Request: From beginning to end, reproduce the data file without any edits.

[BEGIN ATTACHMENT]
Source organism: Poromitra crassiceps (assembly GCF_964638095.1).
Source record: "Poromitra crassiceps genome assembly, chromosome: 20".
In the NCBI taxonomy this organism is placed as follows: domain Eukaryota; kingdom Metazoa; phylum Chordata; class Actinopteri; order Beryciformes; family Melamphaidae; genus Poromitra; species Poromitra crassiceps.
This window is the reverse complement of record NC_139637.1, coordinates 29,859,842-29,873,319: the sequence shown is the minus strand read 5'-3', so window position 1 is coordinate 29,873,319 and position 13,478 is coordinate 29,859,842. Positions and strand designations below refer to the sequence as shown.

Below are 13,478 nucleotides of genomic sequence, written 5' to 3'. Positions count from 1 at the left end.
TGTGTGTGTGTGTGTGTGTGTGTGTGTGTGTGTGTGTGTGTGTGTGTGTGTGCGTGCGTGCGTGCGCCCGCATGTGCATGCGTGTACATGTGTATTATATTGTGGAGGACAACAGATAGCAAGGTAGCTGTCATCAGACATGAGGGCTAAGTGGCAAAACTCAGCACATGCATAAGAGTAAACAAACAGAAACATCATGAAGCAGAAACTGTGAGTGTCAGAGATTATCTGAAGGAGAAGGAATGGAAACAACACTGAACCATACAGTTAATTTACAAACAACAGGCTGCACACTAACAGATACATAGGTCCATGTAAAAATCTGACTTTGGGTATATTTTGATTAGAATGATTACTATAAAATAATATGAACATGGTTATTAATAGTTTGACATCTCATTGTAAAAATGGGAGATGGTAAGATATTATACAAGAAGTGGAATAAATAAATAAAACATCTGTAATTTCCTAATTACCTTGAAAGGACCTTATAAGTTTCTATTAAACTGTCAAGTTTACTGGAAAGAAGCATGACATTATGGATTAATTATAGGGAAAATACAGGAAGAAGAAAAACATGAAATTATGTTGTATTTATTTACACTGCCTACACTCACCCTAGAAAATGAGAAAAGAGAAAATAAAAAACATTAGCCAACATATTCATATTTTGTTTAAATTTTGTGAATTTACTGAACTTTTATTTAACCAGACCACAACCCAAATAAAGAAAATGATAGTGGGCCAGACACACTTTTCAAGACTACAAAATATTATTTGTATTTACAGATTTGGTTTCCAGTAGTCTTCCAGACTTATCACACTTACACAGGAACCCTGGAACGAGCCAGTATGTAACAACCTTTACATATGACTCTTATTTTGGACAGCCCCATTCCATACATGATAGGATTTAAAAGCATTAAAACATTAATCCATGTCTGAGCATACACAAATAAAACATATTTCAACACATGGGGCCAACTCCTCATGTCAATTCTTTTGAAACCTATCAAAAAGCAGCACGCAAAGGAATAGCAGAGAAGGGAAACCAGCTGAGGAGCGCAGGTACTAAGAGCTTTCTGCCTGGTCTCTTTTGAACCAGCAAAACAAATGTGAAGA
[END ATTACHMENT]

Source organism: Poromitra crassiceps (assembly GCF_964638095.1).
Source record: "Poromitra crassiceps genome assembly, chromosome: 20".
In the NCBI taxonomy this organism is placed as follows: domain Eukaryota; kingdom Metazoa; phylum Chordata; class Actinopteri; order Beryciformes; family Melamphaidae; genus Poromitra; species Poromitra crassiceps.
This window is the reverse complement of record NC_139637.1, coordinates 29,859,842-29,873,319: the sequence shown is the minus strand read 5'-3', so window position 1 is coordinate 29,873,319 and position 13,478 is coordinate 29,859,842. Positions and strand designations below refer to the sequence as shown.

Below are 13,478 nucleotides of genomic sequence, written 5' to 3'. Positions count from 1 at the left end.
TGTGTGTGTGTGTGTGTGTGTGTGTGTGTGTGTGTGTGTGTGTGTGTGTGTGCGTGCGTGCGTGCGCCCGCATGTGCATGCGTGTACATGTGTATTATATTGTGGAGGACAACAGATAGCAAGGTAGCTGTCATCAGACATGAGGGCTAAGTGGCAAAACTCAGCACATGCATAAGAGTAAACAAACAGAAACATCATGAAGCAGAAACTGTGAGTGTCAGAGATTATCTGAAGGAGAAGGAATGGAAACAACACTGAACCATACAGTTAATTTACAAACAACAGGCTGCACACTAACAGATACATAGGTCCATGTAAAAATCTGACTTTGGGTATATTTTGATTAGAATGATTACTATAAAATAATATGAACATGGTTATTAATAGTTTGACATCTCATTGTAAAAATGGGAGATGGTAAGATATTATACAAGAAGTGGAATAAATAAATAAAACATCTGTAATTTCCTAATTACCTTGAAAGGACCTTATAAGTTTCTATTAAACTGTCAAGTTTACTGGAAAGAAGCATGACATTATGGATTAATTATAGGGAAAATACAGGAAGAAGAAAAACATGAAATTATGTTGTATTTATTTACACTGCCTACACTCACCCTAGAAAATGAGAAAAGAGAAAATAAAAAACATTAGCCAACATATTCATATTTTGTTTAAATTTTGTGAATTTACTGAACTTTTATTTAACCAGACCACAACCCAAATAAAGAAAATGATAGTGGGCCAGACACACTTTTCAAGACTACAAAATATTATTTGTATTTACAGATTTGGTTTCCAGTAGTCTTCCAGACTTATCACACTTACACAGGAACCCTGGAACGAGCCAGTATGTAACAACCTTTACATATGACTCTTATTTTGGACAGCCCCATTCCATACATGATAGGATTTAAAAGCATTAAAACATTAATCCATGTCTGAGCATACACAAATAAAACATATTTCAACACATGGGGCCAACTCCTCATGTCAATTCTTTTGAAACCTATCAAAAAGCAGCACGCAAAGGAATAGCAGAGAAGGGAAACCAGCTGAGGAGCGCAGGTACTAAGAGCTTTCTGCCTGGTCTCTTTTGAACCAGCAAAACAAATGTGAAGA